Leading the fight against diabetes

World Diabetes Day is being celebrated on 14 November – this year marks the centenary of scientists Sir Frederick Banting (a Canadian surgeon) and John Macleod (a Scottish professor of physiology and biochemistry) being jointly awarded the 1923 Nobel Prize in Physiology or Medicine. Has also been celebrated. For the discovery of insulin.” Truly a historic achievement – ​​exactly a year earlier, they had managed to successfully treat a 14-year-old boy suffering from diabetes for the first time using insulin extracted from dogs. Thus, the treatment of diabetes mellitus was born.

Since this initial discovery of insulin, much progress has been made in the treatment of diabetes. Today, there are many different formulations of insulin available to choose from, allowing for a more personalized approach. It is an addition to the many medications available to treat patients with type 2 (non-insulin dependent) diabetes mellitus that help stimulate the production and release of insulin from the pancreas in a variety of ways, desensitizing the body to insulin. Or increases the excretion of glucose in the urine.

However, current medications are ineffective in actually slowing the progression of the disease. So, how can we achieve this?

We know that toxic clumps (or aggregates) of a protein called islet amyloid polypeptide (IAPP) accumulate and destroy insulin-producing β-cells in the pancreas. This process seriously contributes to the development of diabetes. However, we still do not adequately understand how IAPP aggregates form, and why they are so harmful to β-cells. Furthermore, can we prevent aggregates from forming in the first place, or at least can we neutralize their toxicity?

We know that toxic clumps (or aggregates) of a protein called islet amyloid polypeptide (IAPP) accumulate and destroy insulin-producing β-cells in the pancreas.

These are the questions that we are currently trying to address and find answers in our research at the Department of Physiology and Biochemistry and the Center for Molecular Medicine at the University of Malta. We are investigating how IAPP aggregates damage intracellular organelles called mitochondria, which contain chemical reactions to generate cellular energy (ATP) that is used to release insulin into the bloodstream.

We are working closely with the Max Planck Institute for Multidisciplinary Sciences in Göttingen, Germany, in an attempt to identify small molecules that can interfere with the function of IAPP aggregation. We already have exciting data demonstrating that it is indeed possible to interfere with IAPP aggregation and toxicity using specifically designed compounds.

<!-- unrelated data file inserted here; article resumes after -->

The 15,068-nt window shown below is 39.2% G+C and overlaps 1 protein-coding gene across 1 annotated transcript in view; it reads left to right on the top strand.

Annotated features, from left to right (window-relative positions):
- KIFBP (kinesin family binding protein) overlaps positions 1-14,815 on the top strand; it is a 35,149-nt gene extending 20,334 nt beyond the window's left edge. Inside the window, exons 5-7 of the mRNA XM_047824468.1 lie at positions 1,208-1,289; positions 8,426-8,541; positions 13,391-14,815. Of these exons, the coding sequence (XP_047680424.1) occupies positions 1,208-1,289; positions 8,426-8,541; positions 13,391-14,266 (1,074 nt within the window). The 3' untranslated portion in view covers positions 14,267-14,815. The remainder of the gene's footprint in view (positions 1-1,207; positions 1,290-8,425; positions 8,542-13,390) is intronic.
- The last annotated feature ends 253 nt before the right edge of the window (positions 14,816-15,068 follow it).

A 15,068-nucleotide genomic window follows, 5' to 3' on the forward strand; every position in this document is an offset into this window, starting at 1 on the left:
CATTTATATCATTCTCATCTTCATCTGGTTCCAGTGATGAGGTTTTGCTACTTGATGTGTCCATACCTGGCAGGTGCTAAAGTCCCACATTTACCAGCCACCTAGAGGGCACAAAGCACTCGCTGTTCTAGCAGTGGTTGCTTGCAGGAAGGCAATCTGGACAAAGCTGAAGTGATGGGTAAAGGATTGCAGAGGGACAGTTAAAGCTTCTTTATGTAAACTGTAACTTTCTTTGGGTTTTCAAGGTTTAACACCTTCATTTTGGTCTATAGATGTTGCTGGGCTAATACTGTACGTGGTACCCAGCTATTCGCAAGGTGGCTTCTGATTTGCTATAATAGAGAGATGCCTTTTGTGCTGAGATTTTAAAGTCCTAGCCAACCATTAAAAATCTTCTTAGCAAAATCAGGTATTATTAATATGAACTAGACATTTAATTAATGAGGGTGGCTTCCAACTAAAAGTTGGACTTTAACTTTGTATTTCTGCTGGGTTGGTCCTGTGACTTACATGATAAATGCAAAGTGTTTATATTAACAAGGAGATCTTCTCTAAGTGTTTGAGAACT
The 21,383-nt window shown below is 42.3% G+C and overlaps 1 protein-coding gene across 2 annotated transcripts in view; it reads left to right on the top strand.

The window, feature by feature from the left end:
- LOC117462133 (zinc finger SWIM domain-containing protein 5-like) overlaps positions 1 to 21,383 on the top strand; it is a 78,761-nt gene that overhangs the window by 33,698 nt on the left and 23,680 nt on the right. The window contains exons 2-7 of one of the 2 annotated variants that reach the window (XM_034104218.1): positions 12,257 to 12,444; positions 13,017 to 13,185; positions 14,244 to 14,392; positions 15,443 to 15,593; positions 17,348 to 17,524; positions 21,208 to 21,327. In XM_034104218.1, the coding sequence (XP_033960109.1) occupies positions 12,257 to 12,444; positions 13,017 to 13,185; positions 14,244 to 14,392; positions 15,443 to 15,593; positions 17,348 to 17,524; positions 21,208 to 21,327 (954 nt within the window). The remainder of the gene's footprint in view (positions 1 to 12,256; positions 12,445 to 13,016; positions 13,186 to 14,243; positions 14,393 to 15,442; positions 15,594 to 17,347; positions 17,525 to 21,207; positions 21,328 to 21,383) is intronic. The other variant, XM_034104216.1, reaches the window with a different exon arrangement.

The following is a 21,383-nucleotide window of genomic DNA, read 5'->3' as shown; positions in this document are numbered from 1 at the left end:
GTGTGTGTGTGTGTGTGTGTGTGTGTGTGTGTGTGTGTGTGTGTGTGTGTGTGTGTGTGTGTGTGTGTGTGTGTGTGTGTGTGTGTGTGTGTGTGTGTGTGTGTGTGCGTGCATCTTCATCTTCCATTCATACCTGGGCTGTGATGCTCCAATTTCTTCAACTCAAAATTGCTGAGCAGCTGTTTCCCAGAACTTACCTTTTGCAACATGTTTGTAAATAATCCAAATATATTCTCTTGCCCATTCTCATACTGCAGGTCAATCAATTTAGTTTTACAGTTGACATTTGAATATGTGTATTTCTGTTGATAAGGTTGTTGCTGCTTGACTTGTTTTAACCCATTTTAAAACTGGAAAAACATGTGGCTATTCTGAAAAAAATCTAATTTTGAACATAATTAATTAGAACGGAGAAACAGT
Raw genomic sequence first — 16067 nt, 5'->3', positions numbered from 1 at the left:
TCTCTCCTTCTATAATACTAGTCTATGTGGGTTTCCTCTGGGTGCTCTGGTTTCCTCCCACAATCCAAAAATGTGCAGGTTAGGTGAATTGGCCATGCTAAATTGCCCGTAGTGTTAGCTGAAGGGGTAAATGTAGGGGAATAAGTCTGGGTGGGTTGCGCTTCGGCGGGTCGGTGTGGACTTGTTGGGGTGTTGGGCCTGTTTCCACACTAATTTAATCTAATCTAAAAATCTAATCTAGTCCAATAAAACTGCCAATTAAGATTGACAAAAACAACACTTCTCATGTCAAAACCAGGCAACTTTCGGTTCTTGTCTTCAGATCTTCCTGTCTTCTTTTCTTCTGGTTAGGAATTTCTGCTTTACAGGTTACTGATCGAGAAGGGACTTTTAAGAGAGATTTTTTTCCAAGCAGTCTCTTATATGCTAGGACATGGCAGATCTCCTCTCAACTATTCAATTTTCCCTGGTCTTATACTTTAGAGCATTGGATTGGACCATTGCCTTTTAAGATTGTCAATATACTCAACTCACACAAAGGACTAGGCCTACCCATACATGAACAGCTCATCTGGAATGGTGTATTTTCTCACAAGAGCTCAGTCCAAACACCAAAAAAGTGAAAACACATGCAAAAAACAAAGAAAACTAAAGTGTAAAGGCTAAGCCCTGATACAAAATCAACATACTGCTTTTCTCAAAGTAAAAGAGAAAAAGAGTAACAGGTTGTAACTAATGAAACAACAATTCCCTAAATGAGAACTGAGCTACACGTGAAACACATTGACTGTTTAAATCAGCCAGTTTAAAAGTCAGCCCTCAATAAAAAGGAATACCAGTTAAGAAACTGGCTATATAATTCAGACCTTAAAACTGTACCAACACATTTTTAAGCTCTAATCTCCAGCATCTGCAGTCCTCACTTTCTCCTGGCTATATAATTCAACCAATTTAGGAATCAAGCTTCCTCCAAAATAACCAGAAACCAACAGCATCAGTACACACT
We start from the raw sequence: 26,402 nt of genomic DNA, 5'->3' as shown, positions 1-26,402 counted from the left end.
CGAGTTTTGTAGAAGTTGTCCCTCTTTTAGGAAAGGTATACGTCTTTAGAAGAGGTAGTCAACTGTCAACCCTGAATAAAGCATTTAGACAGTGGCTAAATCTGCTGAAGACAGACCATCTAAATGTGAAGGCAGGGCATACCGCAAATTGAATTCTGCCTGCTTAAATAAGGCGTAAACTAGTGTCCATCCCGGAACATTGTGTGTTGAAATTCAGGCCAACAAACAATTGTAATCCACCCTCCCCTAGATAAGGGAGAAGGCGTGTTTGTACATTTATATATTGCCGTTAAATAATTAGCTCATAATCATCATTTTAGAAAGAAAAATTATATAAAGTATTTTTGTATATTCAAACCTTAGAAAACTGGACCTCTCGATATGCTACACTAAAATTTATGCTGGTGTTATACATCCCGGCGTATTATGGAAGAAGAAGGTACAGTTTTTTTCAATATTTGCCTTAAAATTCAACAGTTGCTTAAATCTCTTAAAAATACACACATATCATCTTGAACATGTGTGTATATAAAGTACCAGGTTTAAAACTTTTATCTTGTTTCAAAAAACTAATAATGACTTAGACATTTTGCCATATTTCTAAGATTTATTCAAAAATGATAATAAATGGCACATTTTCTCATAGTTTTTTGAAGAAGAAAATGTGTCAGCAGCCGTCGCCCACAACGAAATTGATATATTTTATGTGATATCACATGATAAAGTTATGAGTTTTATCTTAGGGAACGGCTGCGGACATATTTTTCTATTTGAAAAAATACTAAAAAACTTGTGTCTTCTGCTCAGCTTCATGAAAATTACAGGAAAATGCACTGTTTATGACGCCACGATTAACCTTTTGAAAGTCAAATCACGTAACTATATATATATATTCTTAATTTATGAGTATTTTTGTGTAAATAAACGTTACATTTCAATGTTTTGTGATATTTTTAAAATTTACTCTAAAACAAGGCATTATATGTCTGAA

Ultimately, we hope that our mechanism-based approach will translate into new effective drugs capable of slowing, or perhaps completely stopping, disease progression.

That’s in the future. In the meantime, however, we must never forget prevention – more physical activity and a balanced healthy diet come at the top of the list to disrupt the 21st century epidemic that is diabetes.

Neville Vassallo is Associate Professor in the Department of Physiology and Biochemistry, University of Malta. Project ‘Mitolipid’ is funded by the Research Excellence Program of the Malta Council for Science and Technology.

sound bites

• Data suggests that one in 20 new cases of diabetes may be linked to COVID infection. Canadian scientists examined the records of nearly 630,000 people and found that those who tested positive for COVID on PCR were significantly more likely to be diagnosed with type 1 or type 2 diabetes in the following weeks and months.

• Alzheimer’s disease is sometimes called “type 3 diabetes.” Scientists have used state-of-the-art microscopy techniques to obtain very high-resolution images of pathological clumps of IAPP proteins called fibrils. Surprisingly, the structure of IAPP fibrils is similar to fibrils in the brain of individuals with Alzheimer’s disease.

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Do you know?

• The oldest historical notes on diabetes are found in the ‘Ebers Papyrus’ dating back to 1550 BC. They were written by Hesi-Ra, one of the ancient Egyptian physicians, who wrote about a disease called “excessive voiding of urine” – which is related to the passing of large amounts of urine, which is a symptom of diabetes. There is a specific symptom.

• The doctor who added “Mellitus” (Latin for sweet or honey) The disease was named by Thomas Willis (1621–1675), who noted the sweet taste of the urine of such patients.

• According to recent estimates, the number of diabetes cases worldwide is 537 million, of which 90 percent are type 2 diabetics. The number is expected to double to 1.3 billion by 2050.

• It is not known whether type 2 diabetes occurs spontaneously in rodents such as rats and mice. This is due to subtle changes in the structure of the IAPP protein.

For more GK visit: www.um.edu.mt/think.

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